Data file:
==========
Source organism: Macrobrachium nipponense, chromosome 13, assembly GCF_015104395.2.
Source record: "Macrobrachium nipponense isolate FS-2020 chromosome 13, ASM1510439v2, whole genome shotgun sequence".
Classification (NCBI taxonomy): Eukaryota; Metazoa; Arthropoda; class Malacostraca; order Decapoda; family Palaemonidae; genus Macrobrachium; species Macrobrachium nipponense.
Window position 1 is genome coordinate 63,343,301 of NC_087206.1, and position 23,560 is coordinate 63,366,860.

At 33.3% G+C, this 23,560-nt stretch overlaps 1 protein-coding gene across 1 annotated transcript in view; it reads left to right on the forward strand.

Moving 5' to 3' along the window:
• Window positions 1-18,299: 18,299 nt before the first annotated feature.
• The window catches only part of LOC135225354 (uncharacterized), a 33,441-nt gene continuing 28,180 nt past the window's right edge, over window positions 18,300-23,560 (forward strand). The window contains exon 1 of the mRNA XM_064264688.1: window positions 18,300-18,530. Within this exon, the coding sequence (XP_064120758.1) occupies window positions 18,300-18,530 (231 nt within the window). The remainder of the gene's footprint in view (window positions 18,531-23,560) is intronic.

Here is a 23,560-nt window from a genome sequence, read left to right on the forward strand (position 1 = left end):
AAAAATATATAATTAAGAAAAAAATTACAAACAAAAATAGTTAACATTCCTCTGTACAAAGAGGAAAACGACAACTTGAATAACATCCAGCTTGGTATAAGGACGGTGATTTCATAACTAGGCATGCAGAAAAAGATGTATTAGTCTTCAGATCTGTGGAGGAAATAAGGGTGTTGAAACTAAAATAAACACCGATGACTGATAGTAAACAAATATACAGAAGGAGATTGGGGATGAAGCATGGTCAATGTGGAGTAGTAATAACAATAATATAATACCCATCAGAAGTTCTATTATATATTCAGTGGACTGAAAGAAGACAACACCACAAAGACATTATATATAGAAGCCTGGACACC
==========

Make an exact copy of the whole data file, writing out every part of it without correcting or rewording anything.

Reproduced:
Source organism: Macrobrachium nipponense, chromosome 13, assembly GCF_015104395.2.
Source record: "Macrobrachium nipponense isolate FS-2020 chromosome 13, ASM1510439v2, whole genome shotgun sequence".
Classification (NCBI taxonomy): Eukaryota; Metazoa; Arthropoda; class Malacostraca; order Decapoda; family Palaemonidae; genus Macrobrachium; species Macrobrachium nipponense.
Window position 1 is genome coordinate 63,343,301 of NC_087206.1, and position 23,560 is coordinate 63,366,860.

At 33.3% G+C, this 23,560-nt stretch overlaps 1 protein-coding gene across 1 annotated transcript in view; it reads left to right on the forward strand.

Moving 5' to 3' along the window:
• Window positions 1-18,299: 18,299 nt before the first annotated feature.
• The window catches only part of LOC135225354 (uncharacterized), a 33,441-nt gene continuing 28,180 nt past the window's right edge, over window positions 18,300-23,560 (forward strand). The window contains exon 1 of the mRNA XM_064264688.1: window positions 18,300-18,530. Within this exon, the coding sequence (XP_064120758.1) occupies window positions 18,300-18,530 (231 nt within the window). The remainder of the gene's footprint in view (window positions 18,531-23,560) is intronic.

Here is a 23,560-nt window from a genome sequence, read left to right on the forward strand (position 1 = left end):
AAAAATATATAATTAAGAAAAAAATTACAAACAAAAATAGTTAACATTCCTCTGTACAAAGAGGAAAACGACAACTTGAATAACATCCAGCTTGGTATAAGGACGGTGATTTCATAACTAGGCATGCAGAAAAAGATGTATTAGTCTTCAGATCTGTGGAGGAAATAAGGGTGTTGAAACTAAAATAAACACCGATGACTGATAGTAAACAAATATACAGAAGGAGATTGGGGATGAAGCATGGTCAATGTGGAGTAGTAATAACAATAATATAATACCCATCAGAAGTTCTATTATATATTCAGTGGACTGAAAGAAGACAACACCACAAAGACATTATATATAGAAGCCTGGACACC